Albert’s gut danced a dark jig. It was not a mouth one used for a smile.

“How do, stranger?” Albert asked, hoping the man didn’t notice the nervous edge. “You are a long ways from nowhere. Are ya lost?”

The stranger’s smile faltered, and he shook his head—a pitiful gesture.

This time, loud enough that Edna should have heard him, Albert called, “Is there something I can help you with, friend?”

The man’s eyes shifted around, unsure and lacking in purpose. Then they fixed on Pap’s truck—wheelless and bottom-rusted—propped up on logs at the side of the house. An arm slowly raised, and pointed at it.

Albert chuckled shakily. “That old Ford hadn’t run now for years. Ol’ Pap run it into the ground trying to pull that stump yonder. Axle-broke.”

The stranger grunted, displeased.

Again with the chickens.

Nervously, Albert offered, “Say, it’s mighty hot today.” He pointed at the buckets on the porch. “Help yourself to some of this here water, if you wish…” then added, “before you go on your way!”

Dang but there must be a varmint in the hen-coop, for all the racket that was coming out of there. “Give me a moment, mister. I gotta go attend the coop. Damn raccoons.”

“No!” shouted the stranger. He looked like he immediately regretted the yelling, for his shoulders slumped, and his face paled with shame.

Albert looked to the house. No sign of Edna. Maybe she’d heard him, and backed out of sight. Albert forced a smile, nodded to the man, and grabbed the broom off the porch.

“I’ll just be a moment, fella. Help yourself to the water here.”

Not three steps toward the coop, Albert halted. Curiously, the straw on the broom was smoking, like it’d been thrust into a candle flame. His jaw dropped as the smoke turned black, then white as the straw caught fire. He swatted the ground to put it out, but the movement only made the flames worse. Flustered, he ran back to the porch and doused the broom into one of the buckets.

The fire was doused, but dang it if the broom wasn’t ruined. Eerily, the dissipating smoke reeked of… rotten eggs. Now, for for the life of him, it looked to Albert like the water in the buckets was boiling. He turned to the stranger, realizing he was holding the smoking broom handle across to his chest, defensively.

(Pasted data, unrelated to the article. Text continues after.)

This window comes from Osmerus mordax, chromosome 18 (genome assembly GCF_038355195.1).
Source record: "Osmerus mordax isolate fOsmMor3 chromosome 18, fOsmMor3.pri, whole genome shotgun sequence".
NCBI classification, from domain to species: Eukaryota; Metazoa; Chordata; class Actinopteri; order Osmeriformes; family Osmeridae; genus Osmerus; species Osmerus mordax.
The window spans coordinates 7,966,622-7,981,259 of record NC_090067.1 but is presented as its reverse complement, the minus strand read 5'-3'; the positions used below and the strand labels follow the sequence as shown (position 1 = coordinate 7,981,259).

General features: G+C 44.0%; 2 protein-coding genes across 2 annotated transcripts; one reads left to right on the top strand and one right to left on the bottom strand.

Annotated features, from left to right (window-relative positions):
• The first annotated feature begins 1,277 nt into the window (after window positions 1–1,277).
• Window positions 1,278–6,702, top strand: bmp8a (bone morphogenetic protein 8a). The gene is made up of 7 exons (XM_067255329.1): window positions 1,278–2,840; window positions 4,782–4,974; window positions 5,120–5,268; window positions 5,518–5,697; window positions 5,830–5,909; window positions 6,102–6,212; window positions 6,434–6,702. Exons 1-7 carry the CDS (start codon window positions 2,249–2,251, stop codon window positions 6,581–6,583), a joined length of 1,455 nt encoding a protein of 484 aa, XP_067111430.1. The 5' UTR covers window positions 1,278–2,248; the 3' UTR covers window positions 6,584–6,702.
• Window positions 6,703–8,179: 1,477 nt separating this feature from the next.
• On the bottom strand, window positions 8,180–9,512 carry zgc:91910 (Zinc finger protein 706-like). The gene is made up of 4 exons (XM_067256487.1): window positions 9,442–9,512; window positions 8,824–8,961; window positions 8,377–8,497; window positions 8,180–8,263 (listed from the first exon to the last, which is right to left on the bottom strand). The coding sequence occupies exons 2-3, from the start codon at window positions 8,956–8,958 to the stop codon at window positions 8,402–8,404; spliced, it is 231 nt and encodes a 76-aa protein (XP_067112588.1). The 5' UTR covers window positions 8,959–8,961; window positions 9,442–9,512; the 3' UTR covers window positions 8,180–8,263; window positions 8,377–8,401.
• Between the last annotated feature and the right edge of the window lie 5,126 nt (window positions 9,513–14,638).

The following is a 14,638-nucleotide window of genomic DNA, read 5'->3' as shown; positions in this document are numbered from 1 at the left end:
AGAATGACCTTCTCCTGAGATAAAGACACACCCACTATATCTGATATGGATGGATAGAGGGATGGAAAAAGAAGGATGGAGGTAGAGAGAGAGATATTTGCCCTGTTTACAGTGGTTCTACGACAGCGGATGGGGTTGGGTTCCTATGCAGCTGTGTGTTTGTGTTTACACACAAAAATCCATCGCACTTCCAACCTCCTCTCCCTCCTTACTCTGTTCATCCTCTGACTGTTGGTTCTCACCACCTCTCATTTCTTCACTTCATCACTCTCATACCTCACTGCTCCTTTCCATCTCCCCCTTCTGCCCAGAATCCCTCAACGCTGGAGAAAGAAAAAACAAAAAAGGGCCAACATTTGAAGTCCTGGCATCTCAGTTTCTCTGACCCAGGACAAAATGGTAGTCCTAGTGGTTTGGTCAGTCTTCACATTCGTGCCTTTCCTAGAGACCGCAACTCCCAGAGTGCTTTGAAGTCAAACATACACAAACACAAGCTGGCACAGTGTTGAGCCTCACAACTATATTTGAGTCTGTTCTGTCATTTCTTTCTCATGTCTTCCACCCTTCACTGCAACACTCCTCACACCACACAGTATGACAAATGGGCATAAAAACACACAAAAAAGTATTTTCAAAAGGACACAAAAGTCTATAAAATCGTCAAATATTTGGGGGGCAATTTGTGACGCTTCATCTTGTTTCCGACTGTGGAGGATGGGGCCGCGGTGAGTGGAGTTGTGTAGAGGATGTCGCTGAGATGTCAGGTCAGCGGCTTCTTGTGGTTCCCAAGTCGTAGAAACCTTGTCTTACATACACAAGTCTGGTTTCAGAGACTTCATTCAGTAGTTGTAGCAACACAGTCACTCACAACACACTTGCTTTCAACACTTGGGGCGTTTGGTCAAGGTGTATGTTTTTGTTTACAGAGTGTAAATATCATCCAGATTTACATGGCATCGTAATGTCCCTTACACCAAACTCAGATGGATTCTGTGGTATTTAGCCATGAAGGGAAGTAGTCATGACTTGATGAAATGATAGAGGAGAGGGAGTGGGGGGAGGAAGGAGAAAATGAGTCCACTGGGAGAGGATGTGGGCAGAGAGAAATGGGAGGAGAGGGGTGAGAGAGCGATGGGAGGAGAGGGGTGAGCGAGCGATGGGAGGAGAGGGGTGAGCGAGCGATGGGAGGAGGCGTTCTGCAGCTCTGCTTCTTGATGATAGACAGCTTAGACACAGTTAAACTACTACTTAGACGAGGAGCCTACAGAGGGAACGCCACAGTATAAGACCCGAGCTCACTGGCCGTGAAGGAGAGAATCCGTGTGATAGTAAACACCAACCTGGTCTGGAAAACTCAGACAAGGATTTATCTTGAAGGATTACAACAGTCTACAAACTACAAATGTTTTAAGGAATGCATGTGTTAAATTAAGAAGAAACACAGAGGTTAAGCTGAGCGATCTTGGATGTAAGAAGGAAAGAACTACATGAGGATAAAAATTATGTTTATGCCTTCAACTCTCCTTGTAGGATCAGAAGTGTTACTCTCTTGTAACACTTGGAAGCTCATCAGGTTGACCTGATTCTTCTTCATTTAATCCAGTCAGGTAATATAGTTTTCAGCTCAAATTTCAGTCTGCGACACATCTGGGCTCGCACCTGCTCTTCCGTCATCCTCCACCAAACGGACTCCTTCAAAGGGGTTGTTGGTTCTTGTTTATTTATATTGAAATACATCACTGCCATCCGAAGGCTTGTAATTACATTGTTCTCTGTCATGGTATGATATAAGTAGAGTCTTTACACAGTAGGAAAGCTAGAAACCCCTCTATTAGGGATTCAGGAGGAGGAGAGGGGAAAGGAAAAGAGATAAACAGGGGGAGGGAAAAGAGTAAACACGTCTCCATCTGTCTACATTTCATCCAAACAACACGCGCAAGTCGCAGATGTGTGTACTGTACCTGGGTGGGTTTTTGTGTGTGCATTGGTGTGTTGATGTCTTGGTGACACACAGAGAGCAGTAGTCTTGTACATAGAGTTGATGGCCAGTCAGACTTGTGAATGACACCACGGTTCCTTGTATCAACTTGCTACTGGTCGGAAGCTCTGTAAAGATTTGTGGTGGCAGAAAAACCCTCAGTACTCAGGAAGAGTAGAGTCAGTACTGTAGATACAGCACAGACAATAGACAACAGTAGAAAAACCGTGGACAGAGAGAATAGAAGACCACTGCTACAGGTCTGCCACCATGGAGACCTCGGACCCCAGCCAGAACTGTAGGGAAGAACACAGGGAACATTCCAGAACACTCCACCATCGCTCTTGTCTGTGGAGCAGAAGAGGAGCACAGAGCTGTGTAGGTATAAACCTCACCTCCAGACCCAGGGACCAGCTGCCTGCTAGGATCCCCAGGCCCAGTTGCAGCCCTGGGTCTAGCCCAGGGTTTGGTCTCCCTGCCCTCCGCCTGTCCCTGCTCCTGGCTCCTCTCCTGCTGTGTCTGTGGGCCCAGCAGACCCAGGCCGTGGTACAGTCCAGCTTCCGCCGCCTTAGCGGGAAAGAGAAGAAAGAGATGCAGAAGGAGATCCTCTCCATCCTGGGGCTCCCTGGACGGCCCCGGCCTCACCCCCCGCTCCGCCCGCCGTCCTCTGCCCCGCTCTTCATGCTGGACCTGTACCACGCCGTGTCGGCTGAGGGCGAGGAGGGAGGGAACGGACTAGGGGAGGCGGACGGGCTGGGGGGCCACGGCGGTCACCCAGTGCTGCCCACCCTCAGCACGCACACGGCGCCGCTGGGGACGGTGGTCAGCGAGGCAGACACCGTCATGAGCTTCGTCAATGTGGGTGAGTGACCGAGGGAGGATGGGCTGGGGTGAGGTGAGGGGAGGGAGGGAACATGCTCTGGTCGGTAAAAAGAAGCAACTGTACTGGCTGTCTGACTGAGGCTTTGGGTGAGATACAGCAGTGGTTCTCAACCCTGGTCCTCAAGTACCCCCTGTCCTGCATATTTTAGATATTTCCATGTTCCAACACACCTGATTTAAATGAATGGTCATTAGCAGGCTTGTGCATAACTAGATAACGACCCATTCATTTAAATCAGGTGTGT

The man hadn’t moved. He merely stood there, his deeply circled eyes downcast, and now red-rimmed.

“‘M’sorry,” he mumbled.

“I think you best be on your way, so I can attend my coop, sir.” His voice came out hard. Good.

The stranger shrank and faltered backward a step.

Albert exhaled. It looked like the fellow was going to turn and walk on… but he didn’t. Instead his face turned skyward, like he was taking in the sun, were the sun high in the sky, which it weren’t. Albert followed the gaze. A hawk had been circling above. The bird glowed gold in the late afternoon sun. The thing broke its pattern, and dove—having spotted prey, no doubt. But instead of plummeting to the dread of field mouse or garter snake, the raptor descended… right for the stranger.

The man let out a squawk and dove to the ground. Albert clung tightly to his broomstick. The falcon swooped past, bellowing a hoarse, screeching kee-eeeee-arr. They watched, silent as the dead, as the falcon winged over the house, and vanished behind the windbreak stand of trees beyond. Even the coop was now quiet, like the chickens had gotten a scare as well.

The stranger pushed himself off the ground, eyes wide. Dust clouded around him. He didn’t bother to pat himself.

Albert spied it at the same time as the stranger had.

Flitting, hovering in the air, twirling like a whirligig, a lone feather floated down, directly between the two men. It had come from the falcon.

They both watched it light gently on the ground.

Then they both looked up. For the first time the stranger’s gaze met with Albert’s own. The farmer stiffened. The stranger’s eyes were now narrow, scornful. They bore into Albert, deep through him, penetrating to some private place. With that stare, all sensibility dropped away. Albert opened his mouth to speak, but managed only a feeble gape. The broom handle slipped from his grasp and clattered on the bricks of the walk. For the life of him, Albert was paralyzed. Frozen still with terror.